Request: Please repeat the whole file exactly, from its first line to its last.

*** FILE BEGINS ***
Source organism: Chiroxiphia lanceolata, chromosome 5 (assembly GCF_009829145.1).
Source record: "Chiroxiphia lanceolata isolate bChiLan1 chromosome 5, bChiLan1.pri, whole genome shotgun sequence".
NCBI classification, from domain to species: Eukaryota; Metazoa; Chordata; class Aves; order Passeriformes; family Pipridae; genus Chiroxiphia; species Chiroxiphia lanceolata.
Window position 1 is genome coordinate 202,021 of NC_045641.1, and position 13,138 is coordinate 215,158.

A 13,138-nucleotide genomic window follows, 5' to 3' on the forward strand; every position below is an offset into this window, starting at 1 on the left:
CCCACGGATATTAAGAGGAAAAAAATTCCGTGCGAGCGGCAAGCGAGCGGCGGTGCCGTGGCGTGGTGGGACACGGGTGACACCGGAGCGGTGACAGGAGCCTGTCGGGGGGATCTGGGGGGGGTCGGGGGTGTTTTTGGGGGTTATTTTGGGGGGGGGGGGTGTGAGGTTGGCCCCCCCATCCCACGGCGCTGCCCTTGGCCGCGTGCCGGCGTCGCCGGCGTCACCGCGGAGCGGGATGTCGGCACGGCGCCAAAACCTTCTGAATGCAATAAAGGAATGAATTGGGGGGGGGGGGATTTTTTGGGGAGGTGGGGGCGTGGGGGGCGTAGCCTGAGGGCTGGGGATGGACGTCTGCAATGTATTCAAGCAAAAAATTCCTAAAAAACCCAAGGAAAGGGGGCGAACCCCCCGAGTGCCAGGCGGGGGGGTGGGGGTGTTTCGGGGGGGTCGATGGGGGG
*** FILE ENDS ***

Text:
Source organism: Chiroxiphia lanceolata, chromosome 5 (assembly GCF_009829145.1).
Source record: "Chiroxiphia lanceolata isolate bChiLan1 chromosome 5, bChiLan1.pri, whole genome shotgun sequence".
NCBI classification, from domain to species: Eukaryota; Metazoa; Chordata; class Aves; order Passeriformes; family Pipridae; genus Chiroxiphia; species Chiroxiphia lanceolata.
Window position 1 is genome coordinate 202,021 of NC_045641.1, and position 13,138 is coordinate 215,158.

A 13,138-nucleotide genomic window follows, 5' to 3' on the forward strand; every position below is an offset into this window, starting at 1 on the left:
CCCACGGATATTAAGAGGAAAAAAATTCCGTGCGAGCGGCAAGCGAGCGGCGGTGCCGTGGCGTGGTGGGACACGGGTGACACCGGAGCGGTGACAGGAGCCTGTCGGGGGGATCTGGGGGGGGTCGGGGGTGTTTTTGGGGGTTATTTTGGGGGGGGGGGGTGTGAGGTTGGCCCCCCCATCCCACGGCGCTGCCCTTGGCCGCGTGCCGGCGTCGCCGGCGTCACCGCGGAGCGGGATGTCGGCACGGCGCCAAAACCTTCTGAATGCAATAAAGGAATGAATTGGGGGGGGGGGGATTTTTTGGGGAGGTGGGGGCGTGGGGGGCGTAGCCTGAGGGCTGGGGATGGACGTCTGCAATGTATTCAAGCAAAAAATTCCTAAAAAACCCAAGGAAAGGGGGCGAACCCCCCGAGTGCCAGGCGGGGGGGTGGGGGTGTTTCGGGGGGGTCGATGGGGGG